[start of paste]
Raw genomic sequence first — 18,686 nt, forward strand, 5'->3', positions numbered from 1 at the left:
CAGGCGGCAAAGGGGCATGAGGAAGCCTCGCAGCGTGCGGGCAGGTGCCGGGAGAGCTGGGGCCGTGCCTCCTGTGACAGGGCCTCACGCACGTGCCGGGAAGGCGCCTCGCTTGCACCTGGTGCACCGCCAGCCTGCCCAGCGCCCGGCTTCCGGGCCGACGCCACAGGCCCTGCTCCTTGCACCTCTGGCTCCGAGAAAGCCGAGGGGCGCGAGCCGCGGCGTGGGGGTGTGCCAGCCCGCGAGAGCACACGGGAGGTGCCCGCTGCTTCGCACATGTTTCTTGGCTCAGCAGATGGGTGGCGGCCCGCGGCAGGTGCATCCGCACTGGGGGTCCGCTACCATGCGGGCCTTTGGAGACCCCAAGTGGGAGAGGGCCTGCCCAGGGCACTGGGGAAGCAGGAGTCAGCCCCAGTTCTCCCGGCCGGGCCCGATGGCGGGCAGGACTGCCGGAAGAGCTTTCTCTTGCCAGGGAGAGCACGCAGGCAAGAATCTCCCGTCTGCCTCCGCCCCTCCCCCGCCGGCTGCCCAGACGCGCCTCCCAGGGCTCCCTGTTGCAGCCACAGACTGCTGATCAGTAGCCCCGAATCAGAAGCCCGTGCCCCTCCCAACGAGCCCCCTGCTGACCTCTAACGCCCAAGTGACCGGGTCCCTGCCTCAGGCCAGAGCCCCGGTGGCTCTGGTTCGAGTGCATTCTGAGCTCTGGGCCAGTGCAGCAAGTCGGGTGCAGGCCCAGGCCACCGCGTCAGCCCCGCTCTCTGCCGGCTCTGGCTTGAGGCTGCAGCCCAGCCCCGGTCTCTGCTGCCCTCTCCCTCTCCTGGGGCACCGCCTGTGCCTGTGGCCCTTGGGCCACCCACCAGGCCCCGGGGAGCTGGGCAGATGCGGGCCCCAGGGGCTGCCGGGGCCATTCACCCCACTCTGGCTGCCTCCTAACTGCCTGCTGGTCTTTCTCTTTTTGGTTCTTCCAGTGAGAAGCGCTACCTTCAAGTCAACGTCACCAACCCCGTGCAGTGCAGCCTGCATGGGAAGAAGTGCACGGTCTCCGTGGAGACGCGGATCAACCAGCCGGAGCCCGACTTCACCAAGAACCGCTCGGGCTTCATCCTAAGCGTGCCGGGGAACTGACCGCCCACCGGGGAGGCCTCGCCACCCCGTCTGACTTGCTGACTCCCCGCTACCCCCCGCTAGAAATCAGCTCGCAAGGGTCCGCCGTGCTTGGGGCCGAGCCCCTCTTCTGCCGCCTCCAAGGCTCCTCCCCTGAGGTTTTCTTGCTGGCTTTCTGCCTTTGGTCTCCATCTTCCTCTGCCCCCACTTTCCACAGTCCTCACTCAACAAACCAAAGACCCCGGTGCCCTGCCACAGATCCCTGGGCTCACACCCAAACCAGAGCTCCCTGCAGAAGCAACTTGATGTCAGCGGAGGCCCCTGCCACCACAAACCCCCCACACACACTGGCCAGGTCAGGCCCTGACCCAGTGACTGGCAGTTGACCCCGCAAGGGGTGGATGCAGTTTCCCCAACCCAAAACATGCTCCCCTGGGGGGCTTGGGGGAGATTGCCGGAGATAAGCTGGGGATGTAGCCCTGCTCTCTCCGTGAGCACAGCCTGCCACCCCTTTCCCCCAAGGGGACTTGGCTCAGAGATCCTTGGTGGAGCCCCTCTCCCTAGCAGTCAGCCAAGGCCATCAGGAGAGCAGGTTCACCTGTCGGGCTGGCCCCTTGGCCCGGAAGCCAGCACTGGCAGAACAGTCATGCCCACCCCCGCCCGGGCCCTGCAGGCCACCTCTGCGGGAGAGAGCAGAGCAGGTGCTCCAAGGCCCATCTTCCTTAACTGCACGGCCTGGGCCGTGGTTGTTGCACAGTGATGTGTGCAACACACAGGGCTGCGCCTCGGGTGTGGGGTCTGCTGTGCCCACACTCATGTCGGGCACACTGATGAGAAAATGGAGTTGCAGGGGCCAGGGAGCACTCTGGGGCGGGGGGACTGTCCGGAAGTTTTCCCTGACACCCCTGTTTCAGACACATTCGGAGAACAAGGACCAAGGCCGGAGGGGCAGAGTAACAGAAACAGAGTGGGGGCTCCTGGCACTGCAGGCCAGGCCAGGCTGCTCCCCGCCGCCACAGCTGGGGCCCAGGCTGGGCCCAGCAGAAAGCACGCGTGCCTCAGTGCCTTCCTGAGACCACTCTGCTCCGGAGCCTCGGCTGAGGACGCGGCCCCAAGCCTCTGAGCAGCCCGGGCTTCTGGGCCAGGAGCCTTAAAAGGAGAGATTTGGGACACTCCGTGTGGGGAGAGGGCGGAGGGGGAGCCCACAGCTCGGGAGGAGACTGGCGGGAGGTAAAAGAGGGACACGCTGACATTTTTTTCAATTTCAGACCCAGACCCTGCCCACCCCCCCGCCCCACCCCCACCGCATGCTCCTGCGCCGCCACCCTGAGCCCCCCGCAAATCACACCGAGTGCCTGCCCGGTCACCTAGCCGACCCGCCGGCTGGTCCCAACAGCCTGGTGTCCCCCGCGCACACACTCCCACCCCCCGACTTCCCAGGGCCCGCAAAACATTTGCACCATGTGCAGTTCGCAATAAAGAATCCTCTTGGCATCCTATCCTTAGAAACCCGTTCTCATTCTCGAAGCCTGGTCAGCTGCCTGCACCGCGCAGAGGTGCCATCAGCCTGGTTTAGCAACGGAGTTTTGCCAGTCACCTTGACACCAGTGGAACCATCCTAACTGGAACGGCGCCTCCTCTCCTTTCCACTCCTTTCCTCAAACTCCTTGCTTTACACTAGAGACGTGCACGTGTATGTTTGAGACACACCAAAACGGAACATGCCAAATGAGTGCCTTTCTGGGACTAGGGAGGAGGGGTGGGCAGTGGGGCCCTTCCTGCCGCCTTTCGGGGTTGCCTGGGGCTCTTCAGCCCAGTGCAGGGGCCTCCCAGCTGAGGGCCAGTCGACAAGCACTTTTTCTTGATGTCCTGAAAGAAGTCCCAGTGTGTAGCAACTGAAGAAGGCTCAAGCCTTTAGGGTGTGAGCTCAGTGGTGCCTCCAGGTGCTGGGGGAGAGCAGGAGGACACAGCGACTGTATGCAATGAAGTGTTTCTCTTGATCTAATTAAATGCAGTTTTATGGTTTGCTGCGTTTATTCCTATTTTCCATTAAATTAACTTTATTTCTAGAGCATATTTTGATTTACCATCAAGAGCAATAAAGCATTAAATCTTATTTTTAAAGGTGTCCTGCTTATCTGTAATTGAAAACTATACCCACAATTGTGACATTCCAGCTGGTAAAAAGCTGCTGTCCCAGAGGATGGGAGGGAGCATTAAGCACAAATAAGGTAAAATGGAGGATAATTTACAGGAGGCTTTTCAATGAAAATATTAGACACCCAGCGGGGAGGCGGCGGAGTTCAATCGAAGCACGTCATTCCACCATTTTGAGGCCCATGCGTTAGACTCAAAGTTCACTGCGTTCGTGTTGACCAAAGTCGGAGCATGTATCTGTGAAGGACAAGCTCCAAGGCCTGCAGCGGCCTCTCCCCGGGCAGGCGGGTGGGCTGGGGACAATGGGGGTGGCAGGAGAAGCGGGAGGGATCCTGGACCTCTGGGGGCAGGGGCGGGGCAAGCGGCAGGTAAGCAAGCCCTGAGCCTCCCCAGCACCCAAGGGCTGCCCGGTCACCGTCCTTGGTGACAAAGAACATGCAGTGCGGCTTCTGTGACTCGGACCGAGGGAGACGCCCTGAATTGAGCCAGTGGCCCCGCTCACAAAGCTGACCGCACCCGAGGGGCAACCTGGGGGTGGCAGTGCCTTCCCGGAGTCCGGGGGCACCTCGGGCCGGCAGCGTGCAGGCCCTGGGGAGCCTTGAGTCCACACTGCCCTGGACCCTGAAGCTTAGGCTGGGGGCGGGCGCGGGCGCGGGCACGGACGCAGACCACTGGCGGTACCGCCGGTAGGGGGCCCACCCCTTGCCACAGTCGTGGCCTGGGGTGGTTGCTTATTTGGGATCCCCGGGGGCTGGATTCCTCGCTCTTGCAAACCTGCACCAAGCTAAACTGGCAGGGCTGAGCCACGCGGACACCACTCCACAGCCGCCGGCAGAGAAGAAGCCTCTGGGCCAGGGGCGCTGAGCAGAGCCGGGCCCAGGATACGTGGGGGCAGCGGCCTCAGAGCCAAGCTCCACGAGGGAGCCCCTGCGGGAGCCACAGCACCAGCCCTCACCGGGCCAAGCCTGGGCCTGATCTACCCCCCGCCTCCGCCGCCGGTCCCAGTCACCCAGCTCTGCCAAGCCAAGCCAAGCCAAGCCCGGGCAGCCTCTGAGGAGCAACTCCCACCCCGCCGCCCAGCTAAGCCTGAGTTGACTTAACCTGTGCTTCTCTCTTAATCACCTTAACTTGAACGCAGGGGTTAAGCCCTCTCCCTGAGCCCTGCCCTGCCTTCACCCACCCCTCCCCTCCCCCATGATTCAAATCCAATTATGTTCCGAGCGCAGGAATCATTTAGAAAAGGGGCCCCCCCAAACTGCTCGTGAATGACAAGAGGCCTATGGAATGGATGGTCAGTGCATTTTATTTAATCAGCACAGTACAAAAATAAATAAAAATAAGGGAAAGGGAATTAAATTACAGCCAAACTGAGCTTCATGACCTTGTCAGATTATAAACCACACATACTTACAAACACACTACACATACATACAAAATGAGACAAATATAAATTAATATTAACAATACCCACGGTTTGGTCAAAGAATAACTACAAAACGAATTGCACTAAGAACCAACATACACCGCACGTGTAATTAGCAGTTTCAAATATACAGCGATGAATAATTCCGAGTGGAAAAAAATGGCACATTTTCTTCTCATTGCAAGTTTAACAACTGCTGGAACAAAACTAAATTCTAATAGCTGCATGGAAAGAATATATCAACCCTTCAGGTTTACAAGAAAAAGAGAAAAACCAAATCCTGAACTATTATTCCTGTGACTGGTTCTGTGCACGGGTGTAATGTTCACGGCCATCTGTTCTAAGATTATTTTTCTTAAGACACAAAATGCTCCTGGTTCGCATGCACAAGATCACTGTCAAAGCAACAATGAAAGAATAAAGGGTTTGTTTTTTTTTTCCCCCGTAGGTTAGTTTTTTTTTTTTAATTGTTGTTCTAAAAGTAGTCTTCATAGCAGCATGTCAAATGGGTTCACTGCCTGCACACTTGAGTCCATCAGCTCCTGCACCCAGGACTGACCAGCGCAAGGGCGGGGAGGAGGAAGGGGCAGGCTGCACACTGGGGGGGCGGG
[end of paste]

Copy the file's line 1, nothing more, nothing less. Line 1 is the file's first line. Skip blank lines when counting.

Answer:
Raw genomic sequence first — 18,686 nt, forward strand, 5'->3', positions numbered from 1 at the left: